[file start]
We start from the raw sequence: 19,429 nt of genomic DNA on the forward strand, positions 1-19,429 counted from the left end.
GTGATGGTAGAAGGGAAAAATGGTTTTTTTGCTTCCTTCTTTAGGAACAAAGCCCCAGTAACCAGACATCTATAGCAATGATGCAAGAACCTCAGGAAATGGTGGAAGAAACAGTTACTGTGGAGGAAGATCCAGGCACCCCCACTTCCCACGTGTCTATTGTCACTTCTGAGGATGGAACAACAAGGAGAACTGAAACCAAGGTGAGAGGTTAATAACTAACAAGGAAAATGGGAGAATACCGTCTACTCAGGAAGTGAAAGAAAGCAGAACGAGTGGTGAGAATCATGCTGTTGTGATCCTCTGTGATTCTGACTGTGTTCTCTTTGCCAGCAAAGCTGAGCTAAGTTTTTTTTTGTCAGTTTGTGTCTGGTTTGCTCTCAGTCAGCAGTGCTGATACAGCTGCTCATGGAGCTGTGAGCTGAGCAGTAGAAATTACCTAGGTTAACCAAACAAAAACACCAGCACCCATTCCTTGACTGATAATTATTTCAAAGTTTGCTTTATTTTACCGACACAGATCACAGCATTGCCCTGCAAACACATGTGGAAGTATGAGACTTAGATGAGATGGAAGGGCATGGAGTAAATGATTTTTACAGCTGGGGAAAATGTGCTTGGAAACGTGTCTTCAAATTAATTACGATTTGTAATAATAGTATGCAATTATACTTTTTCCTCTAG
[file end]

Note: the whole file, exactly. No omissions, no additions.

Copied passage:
We start from the raw sequence: 19,429 nt of genomic DNA on the forward strand, positions 1-19,429 counted from the left end.
GTGATGGTAGAAGGGAAAAATGGTTTTTTTGCTTCCTTCTTTAGGAACAAAGCCCCAGTAACCAGACATCTATAGCAATGATGCAAGAACCTCAGGAAATGGTGGAAGAAACAGTTACTGTGGAGGAAGATCCAGGCACCCCCACTTCCCACGTGTCTATTGTCACTTCTGAGGATGGAACAACAAGGAGAACTGAAACCAAGGTGAGAGGTTAATAACTAACAAGGAAAATGGGAGAATACCGTCTACTCAGGAAGTGAAAGAAAGCAGAACGAGTGGTGAGAATCATGCTGTTGTGATCCTCTGTGATTCTGACTGTGTTCTCTTTGCCAGCAAAGCTGAGCTAAGTTTTTTTTTGTCAGTTTGTGTCTGGTTTGCTCTCAGTCAGCAGTGCTGATACAGCTGCTCATGGAGCTGTGAGCTGAGCAGTAGAAATTACCTAGGTTAACCAAACAAAAACACCAGCACCCATTCCTTGACTGATAATTATTTCAAAGTTTGCTTTATTTTACCGACACAGATCACAGCATTGCCCTGCAAACACATGTGGAAGTATGAGACTTAGATGAGATGGAAGGGCATGGAGTAAATGATTTTTACAGCTGGGGAAAATGTGCTTGGAAACGTGTCTTCAAATTAATTACGATTTGTAATAATAGTATGCAATTATACTTTTTCCTCTAG